RE: Dry Plate Speed & Shelflife

From: D. Mark Andrews ^lt;>
Date: 03/01/05-02:41:14 PM Z
Message-id: <>


There are a lot of discussion elements in your summary below. Let me try to
address them topically:

Historical dry-plate speed vs. wet plate
As a wet plate photographer shooting historical emulsion recipes I can tell
you that the 7 stop difference is probably not correct. Most descriptions of
wet plate emulsion speed lists it as somewhere between 1 and 3--very slow.
Any wet plate artist will tell you that in reality it is much slower--most,
like myself, gave up trying to measure it--it's damn slow! The vintage dry
plates I see on eBay I believe have an ISO of 25-50. One of the challenges
of the historic emulsions is they are mostly responsive to light in the blue
and ultraviolet spectrum which adds an additional element to consider when
using them.

Bottled Silver Emulsions:
Before learning the wet plate process I toyed with liquid emulsions on
glass. I recall the ISO being somewhere north of 500--much faster than
traditional wet or dry plate. If you are interested in this technique I
would direct you to the following url and book:
Reed, Martin; Jones, Sarah
Silver Gelatin: A User's Guide to Liquid Photographic Emulsions

Contemporary Dry Plates (not bottled emulsion on glass)
There are folks making contemporary dry plates using historic emulsions.
Most are frustrated wet plate photographers who live in climates where it is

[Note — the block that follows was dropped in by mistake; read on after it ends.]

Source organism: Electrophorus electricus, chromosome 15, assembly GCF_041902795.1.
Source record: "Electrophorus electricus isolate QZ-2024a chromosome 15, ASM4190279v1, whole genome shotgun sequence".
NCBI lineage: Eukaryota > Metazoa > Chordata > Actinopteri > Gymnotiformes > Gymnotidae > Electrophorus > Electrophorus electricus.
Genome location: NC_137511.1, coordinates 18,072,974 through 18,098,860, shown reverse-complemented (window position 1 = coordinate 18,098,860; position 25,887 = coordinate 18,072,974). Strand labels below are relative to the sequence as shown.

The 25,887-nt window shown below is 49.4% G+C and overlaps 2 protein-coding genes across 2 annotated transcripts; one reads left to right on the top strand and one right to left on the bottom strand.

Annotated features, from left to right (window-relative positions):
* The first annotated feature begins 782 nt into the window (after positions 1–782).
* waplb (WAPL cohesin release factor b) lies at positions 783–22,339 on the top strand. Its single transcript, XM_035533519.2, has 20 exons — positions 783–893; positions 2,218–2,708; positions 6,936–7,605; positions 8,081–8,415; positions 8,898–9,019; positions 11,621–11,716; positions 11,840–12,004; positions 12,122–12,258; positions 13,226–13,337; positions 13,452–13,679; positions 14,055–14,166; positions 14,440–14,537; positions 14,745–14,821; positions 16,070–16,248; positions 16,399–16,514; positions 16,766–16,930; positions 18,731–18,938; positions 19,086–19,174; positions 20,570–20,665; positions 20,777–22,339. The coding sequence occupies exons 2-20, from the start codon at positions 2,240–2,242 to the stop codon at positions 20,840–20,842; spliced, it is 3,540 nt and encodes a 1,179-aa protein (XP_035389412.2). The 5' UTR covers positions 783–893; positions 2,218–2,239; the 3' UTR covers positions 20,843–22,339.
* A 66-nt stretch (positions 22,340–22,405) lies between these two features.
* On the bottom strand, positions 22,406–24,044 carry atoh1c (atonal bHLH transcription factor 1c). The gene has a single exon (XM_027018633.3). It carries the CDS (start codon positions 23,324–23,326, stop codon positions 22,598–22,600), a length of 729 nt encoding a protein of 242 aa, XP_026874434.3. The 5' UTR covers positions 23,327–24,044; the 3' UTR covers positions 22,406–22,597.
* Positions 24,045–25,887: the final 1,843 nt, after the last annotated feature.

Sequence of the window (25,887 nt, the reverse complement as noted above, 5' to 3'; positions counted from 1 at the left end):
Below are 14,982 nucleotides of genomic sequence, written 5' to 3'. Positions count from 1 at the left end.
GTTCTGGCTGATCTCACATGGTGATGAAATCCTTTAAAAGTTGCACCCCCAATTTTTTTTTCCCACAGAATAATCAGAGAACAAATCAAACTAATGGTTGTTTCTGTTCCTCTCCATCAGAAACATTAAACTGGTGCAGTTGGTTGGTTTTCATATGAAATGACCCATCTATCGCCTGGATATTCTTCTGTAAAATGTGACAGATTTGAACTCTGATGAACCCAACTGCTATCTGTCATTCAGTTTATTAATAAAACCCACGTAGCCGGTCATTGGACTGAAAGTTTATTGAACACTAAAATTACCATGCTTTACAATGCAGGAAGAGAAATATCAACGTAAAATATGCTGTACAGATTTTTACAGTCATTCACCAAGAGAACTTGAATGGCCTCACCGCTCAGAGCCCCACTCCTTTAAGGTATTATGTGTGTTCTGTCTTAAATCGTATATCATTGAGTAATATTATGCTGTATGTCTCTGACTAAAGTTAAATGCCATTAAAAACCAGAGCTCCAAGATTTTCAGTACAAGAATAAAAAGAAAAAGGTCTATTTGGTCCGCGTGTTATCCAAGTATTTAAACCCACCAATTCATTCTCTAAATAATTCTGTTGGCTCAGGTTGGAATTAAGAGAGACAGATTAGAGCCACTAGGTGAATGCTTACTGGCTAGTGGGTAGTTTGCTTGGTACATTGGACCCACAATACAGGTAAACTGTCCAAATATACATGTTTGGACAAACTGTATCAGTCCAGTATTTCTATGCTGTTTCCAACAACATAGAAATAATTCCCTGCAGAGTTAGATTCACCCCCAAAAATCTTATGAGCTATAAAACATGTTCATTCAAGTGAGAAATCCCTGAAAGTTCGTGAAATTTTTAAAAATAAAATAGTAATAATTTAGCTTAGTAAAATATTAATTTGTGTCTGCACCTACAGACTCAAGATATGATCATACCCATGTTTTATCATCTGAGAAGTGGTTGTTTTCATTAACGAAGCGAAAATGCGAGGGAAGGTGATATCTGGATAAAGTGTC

very cold a good part of the year and shoot outdoors, thus they are unable
to shoot for months at a time. You can find several discussions on this
topic, and specifically the shelf life of their poured plates, by searching
the forum using this url:


-----Original Message-----
From: Robert Newcomb []
Sent: Tuesday, March 01, 2005 8:53 AM
Subject: Dry Plate Speed & Shelflife

I've been interested in making my own glass dry-plates to shoot in
camera - I like some of the "errors" introduced from hand poured
A couple of questions for all you knowledgeable people out there.
1) I have read that the speed of early dry-plates was about 7 stops
slower then the wet -plate process in use at the time. While I'm
certainly not trying to shoot action sports shots, we're talking Very
slow here. I have heard that the bottled silver emulsions have an in
camera speed of about ISO 1/2- maybe 1.
  Is their a component (bromide?) or procedure that will make a hand
poured dry plate at least as fast as wet plates?
2) I have also understood that early dry plates (hand poured) had a
useful shelf-life of only a few days or a week after being made in
which one must expose them. Is their a means of extending this
shelf-life to a couple of weeks or at least something more the a few
days? I'd hate to make them and then not be able to go out shooting
the next day so the plate spoil.
I understand that commercially prepared plates later overcame these
factors but what is possible of the home brewer?

Thank you,
Robert Newcomb
Received on Tue Mar 1 14:41:37 2005

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